Q & A Library
Wasting Too Much Food?
I find myself throwing away food because it spoils or passes its sell-by date, particularly during the holiday season. Do you have any advice on how to avoid wasting food?
Answer (Published 12/6/2012)
We waste a tremendous amount of food in the United States, about 20 pounds per person per month – that’s 50 percent more than we wasted in the 1970s, according to the Natural Resources Defense Council (NRDC). All the waste adds up to 40 percent of each person’s food expense per year at a combined cost of an astounding $165 billion. The NRDC estimates that a family of four throws away food worth between $1,350 and $2,275 per year. And the Worldwatch Institute, an environmental research group based in Washington, D.C., calculates that we waste even more food during the holiday season, three times as much between Thanksgiving and New Year’s than at other times of the year. I’ve read that, all told, the food wasted annually in the United States is enough to satisfy the hunger of the approximately 1 billion malnourished people worldwide.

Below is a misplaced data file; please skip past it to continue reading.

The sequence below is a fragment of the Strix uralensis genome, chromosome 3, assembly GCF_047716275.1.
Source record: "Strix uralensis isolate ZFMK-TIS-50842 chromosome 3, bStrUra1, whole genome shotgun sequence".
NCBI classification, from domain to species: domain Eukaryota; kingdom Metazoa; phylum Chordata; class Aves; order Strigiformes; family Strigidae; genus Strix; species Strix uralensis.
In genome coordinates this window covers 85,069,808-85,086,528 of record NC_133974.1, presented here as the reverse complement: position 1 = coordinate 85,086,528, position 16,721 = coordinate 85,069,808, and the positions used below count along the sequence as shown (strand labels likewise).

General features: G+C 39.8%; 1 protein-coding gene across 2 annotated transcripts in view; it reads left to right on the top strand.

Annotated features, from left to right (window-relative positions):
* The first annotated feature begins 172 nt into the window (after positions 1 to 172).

During the holidays, we’re inclined to buy too much and cook too much – nobody wants to run out of food when hosting a party or a celebratory dinner. You can better estimate how much you need by taking advantage of some online planning tools that can help you realistically estimate how much to buy. I recently checked out Love Food Hate Waste, a UK website that has tips and tools to help with meal and party planning as well as tips to revive soft or tired vegetables you might otherwise toss out and recipes that make use of leftovers.
Here are some food saving tips from the NRDC:
Andrew Weil, M.D.
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